The Wii remote, besides being a great way to play all the amazing games that have been released this holiday season, has been used for a variety of other interesting applications. The remote was designed to do all of the position calculations on-board, and it uses Bluetooth to transmit this data to a Wii, a computer, or, now, terrifying bomb-sniffing robots. The US Army, through the Idaho National Laboratory, is currently conducting research using the little plastic Wii remote to control military robots. “If a soldier wants to find a bomb [with a robot], 95 percent of their attention has to be focused on the screen,” said Doug Few, a project scientist who apparently comes up with statistics on the fly. “Using the Wii remote reduces the work load on the operator and also extends the numbers of domains that the robot can be used in.” He finished by saying: “Also, sometimes [the remote] runs out of batteries, leaving the robots untethered, and angry. At night, I lie awake in fear of their metal grip!”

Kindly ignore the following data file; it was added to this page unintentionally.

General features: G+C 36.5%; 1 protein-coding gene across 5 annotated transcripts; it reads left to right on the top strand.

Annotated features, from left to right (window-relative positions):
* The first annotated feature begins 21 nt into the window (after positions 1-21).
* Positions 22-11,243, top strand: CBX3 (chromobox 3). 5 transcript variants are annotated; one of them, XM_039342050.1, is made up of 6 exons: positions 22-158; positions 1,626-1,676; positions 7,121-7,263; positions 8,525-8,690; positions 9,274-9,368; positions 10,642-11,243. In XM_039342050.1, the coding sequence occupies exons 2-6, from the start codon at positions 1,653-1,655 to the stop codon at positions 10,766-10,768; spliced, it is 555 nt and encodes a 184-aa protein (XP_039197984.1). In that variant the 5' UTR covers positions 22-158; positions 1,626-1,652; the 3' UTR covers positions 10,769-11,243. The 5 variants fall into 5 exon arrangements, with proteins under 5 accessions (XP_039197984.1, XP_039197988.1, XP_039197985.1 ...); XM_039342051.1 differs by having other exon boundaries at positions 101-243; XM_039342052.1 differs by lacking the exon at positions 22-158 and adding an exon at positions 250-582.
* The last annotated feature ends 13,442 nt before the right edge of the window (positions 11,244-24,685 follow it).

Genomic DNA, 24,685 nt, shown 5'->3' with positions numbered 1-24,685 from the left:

According to MSNBC, the controller is used to point to a specific place, and the robot, using sophisticated artificial intelligence, will slowly amble towards that point. However, the most terrifying statement in the entire article is a short aside about the various functions of the Wii remote: “The various buttons and physical actions on the Wiimote would activate certain responses, [i]such as throwing a grenade[/i] or sweeping for land mines, faster than having to look down and operate a specific key.” Yes. This is what I want. I want the controller that gives me fits when it flips out sometimes during Boom Blox (which I love, don’t get me wrong) to be potentially telling a robot to throw an explosive. This all sounds like a great idea.
Well, this is my warm and fuzzy thought of the day. Some army scientist standing around controlling Johhny-Five with a Wii Remote, complete with reinforced wriststrap and remote condom.